For starters, apologies for flooding your RSS-aggregators a couple of days ago. Ive been copying my posts at F_un mathematics and have cross-posted them here. I will continue to do so as I prefer to search just one blog instead of two to find stuff. Besides, it’s unclear how long the F_un site will survive. Javier will be moving from MPI to London later this month, and is uncertain on the implications this will have for his research. Other people who told they’d like to post at F_un haven’t done so far… and I see little point in continuing a singleton-‘group blog’.

Over at the secret blogging seminar there is an interesting series on TQFTs via planar algebras by Chris Schommer-Pries. They also had a few nice words on the design of the F_un-site (though their commenters prefer a ‘traditional’ blog-layout). I think these days most people read blogs via their RSS-feeds, so are ignorant about the actual layout of a blog until they want to follow up a story that interests them. Besides, the main point of using the open book wordpress theme, which is a so called ‘magazine’-theme, was to try to get more structure in the blog (such as : indicating the intented audience for a post, organizing posts wrt. the papers mentioned etc.). Still, such themes are designed for news-sites having new content every hour/day, something we cannot say of the F_un-site…

Also at the n-category cafe they are thinking aloud on how to improve the blog-medium for mathematics-research. See the discussion following David Corfield’s beyond the blog post. Often, the comment-thread of an n-cafe post is a better read than the actual post, but the blog-concept is not very good at picking-out interesting comments. That’s why they are trying to set up a wiki-like thing with pointers to such interesting discussions. It’s still early days but they’ve started the nLab (powered by instiki) and describe it as “this place is like the library, or alchemist’s laboratory, in the back room of the n-Category Café. You come here to work and go there to chat”. Surely an interesting experiment to follow.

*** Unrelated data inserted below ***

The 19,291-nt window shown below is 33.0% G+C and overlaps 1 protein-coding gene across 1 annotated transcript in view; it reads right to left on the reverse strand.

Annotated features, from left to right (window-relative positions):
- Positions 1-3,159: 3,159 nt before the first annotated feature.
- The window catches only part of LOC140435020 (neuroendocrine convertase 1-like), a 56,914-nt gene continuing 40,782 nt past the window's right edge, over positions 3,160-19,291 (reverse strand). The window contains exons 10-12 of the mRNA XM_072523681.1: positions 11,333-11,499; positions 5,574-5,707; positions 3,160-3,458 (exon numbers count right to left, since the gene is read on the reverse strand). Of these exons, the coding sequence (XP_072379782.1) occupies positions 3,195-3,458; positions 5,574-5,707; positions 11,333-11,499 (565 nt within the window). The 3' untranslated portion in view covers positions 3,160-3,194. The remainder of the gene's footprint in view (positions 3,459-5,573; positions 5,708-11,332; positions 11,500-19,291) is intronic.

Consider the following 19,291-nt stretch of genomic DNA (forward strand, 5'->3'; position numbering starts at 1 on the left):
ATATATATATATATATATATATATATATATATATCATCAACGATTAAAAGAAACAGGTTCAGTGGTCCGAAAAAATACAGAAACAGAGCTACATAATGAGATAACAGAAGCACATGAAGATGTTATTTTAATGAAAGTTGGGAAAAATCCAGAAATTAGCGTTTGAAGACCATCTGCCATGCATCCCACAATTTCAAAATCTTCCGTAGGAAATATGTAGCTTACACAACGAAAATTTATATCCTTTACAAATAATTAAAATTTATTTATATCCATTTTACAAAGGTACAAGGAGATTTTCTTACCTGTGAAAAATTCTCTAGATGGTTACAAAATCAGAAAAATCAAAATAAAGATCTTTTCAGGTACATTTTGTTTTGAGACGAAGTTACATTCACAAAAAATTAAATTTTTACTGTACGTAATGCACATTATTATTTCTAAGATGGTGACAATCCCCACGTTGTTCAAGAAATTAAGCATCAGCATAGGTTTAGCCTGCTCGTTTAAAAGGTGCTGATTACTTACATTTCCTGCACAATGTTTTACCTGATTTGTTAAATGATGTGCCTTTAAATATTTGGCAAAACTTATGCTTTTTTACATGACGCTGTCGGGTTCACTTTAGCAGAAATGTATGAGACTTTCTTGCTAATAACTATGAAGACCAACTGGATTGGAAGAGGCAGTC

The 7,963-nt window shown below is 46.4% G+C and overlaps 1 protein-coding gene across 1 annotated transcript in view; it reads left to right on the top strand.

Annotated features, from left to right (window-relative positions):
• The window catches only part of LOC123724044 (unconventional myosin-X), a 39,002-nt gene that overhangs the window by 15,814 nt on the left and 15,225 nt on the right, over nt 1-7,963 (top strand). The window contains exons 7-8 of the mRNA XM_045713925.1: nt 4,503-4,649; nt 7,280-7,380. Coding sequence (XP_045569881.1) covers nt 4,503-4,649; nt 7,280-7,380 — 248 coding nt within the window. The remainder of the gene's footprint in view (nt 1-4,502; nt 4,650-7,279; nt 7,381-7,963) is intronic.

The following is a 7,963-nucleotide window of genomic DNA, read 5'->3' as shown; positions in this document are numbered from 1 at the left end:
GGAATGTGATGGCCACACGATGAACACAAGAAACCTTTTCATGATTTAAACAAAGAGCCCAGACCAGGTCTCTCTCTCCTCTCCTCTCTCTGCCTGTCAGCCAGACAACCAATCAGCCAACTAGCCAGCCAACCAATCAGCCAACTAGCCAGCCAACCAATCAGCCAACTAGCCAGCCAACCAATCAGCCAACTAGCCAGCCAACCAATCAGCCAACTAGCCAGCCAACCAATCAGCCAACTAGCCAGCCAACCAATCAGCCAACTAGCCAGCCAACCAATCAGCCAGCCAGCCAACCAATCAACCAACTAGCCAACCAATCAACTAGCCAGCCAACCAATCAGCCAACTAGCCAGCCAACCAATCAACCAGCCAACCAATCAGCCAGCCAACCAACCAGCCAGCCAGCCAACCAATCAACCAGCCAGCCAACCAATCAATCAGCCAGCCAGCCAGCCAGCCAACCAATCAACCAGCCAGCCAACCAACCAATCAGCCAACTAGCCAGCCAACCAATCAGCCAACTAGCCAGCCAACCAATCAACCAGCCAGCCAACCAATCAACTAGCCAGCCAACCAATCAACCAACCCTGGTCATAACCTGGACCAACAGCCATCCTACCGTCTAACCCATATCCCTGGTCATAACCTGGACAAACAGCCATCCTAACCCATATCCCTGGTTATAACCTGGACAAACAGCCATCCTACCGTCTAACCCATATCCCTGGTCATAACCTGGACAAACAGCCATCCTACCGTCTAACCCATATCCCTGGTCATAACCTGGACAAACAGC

Finally, a link to images des mathematiques which is a news-site-style blog on mathematics run by the CNRS (the French NSF). They give their posts ‘colours’, indicating the intented public, surely a simple idea we can all implement that will make math-blogs a lot more useful. They also have repeating topics, such as ‘the object of the month’, portraits of mathematicians etc. Perhaps an idea to follow-up by other math-societies.

If you have ideas to improve the structure and usability of math-blogs, please share them!

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This week at F_un Mathematics (1)

In case you haven’t noticed it yet : I’m not living here anymore.

My blogging is (at least for the moment) transfered to the F_un Mathematics blog which some prefer to call the “ceci n’est pas un corps”-blog, which is very fine with me.

Javier gave a talk at MPI on Soule’s approach to algebraic geometry over the elusive field with one element $\mathbb{F}_1 $ and wrote two posts about it The skeleton of Soule’s F_un geometry and Gadgets a la Soule. The rough idea being that a variety over the field with one element only acquires flesh after a base extension to $\mathbb{Z} $ and to cyclotomic integers.

I did some posts on a related (but conceptually somewhat easier) approach due to Alain Connes and Katia Consani. I’ve tried to explain their construction at the level of (mature) undergraduate students. So far, there are three posts part1, part2 and part3. Probably there is one more session to come in which I will explain why they need functors to graded sets.

In the weeks to come we plan to post about applications of this F_un-geometry to noncommutative geometry (the Bost-Connes system) and Grothendieck’s anabelian geometry (the theory of dessins d’enfant). I’ll try to leave a short account of the main posts here, but clearly you are invited to feed your feedreader this.

Perhaps I’ll return here for a week mid november to do some old-fashioned vacation blogging. I have to admit I did underestimate Rumours have it that our place is connected wirelessly to the web…

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the future of… (3)

It is always great to hear about new and clever ways to use blogs and the internet to promote (and hopefully do) science better. So, I’m a keen consumer of the Flash-presentations of the talks at the Science in the 21st century conference. Bee of Backreaction is one of the organizers and has a post on it as does Woit of Not Even Wrong.

Chad Orzel of Uncertain Principles gave an entertaining talk titled Talking to My Dog about Science: Weblogs and Public Outreach. Not that much about the dog bit except that two of his blog-posts explaining physics to his dog landed him a book contract (book scheduled to appear early 2009).

He compared two ways of communicating scientific discoveries : the Newtonian way (aka publishing in peer reviewed journals) aiming deliberately to make your texts only readable to the experts, versus the Galileian way (aka blogging or science-journalism) trying to find a method to maximize your readership and concluded (based on history) that the Newton-manner is far better for your career…

Jacques Distler of Musings continued his crusade to convince us to use mathML for TeX-rendering in Blogs, Wikis, MathML: Scientific Communication. Of course he is right, but as long as the rendering depends on the client to install extra fonts I’m not going to spend another two weeks sanitizing this blog to make it XHTML-compliant. We’ll just have to wait for html5 and compatible browsers…

A talk I found extremely interesting was The Future is a Foreign Country by Timo Hannay of the Nature Publishing Group on the new challenges facing publishers in times of internet.